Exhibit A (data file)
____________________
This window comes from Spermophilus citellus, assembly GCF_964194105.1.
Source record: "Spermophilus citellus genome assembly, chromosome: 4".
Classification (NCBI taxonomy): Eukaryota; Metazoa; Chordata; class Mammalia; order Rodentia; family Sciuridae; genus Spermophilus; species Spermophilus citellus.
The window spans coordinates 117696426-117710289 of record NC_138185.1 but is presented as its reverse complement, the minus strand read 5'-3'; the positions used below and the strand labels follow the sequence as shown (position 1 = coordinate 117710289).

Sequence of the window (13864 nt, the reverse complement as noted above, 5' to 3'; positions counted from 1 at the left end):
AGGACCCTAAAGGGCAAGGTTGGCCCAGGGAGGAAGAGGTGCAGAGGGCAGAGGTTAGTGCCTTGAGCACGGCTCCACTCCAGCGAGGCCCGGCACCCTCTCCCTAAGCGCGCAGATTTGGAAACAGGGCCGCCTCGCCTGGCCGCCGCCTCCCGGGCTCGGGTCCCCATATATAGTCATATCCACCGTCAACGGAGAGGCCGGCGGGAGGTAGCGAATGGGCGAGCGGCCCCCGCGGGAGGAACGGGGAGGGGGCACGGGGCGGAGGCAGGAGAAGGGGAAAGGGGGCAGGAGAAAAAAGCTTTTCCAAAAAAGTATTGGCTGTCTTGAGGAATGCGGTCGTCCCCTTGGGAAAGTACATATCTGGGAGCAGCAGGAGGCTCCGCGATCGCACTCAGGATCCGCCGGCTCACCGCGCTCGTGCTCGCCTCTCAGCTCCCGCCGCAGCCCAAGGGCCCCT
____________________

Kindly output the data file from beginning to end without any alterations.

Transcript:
This window comes from Spermophilus citellus, assembly GCF_964194105.1.
Source record: "Spermophilus citellus genome assembly, chromosome: 4".
Classification (NCBI taxonomy): Eukaryota; Metazoa; Chordata; class Mammalia; order Rodentia; family Sciuridae; genus Spermophilus; species Spermophilus citellus.
The window spans coordinates 117696426-117710289 of record NC_138185.1 but is presented as its reverse complement, the minus strand read 5'-3'; the positions used below and the strand labels follow the sequence as shown (position 1 = coordinate 117710289).

Sequence of the window (13864 nt, the reverse complement as noted above, 5' to 3'; positions counted from 1 at the left end):
AGGACCCTAAAGGGCAAGGTTGGCCCAGGGAGGAAGAGGTGCAGAGGGCAGAGGTTAGTGCCTTGAGCACGGCTCCACTCCAGCGAGGCCCGGCACCCTCTCCCTAAGCGCGCAGATTTGGAAACAGGGCCGCCTCGCCTGGCCGCCGCCTCCCGGGCTCGGGTCCCCATATATAGTCATATCCACCGTCAACGGAGAGGCCGGCGGGAGGTAGCGAATGGGCGAGCGGCCCCCGCGGGAGGAACGGGGAGGGGGCACGGGGCGGAGGCAGGAGAAGGGGAAAGGGGGCAGGAGAAAAAAGCTTTTCCAAAAAAGTATTGGCTGTCTTGAGGAATGCGGTCGTCCCCTTGGGAAAGTACATATCTGGGAGCAGCAGGAGGCTCCGCGATCGCACTCAGGATCCGCCGGCTCACCGCGCTCGTGCTCGCCTCTCAGCTCCCGCCGCAGCCCAAGGGCCCCT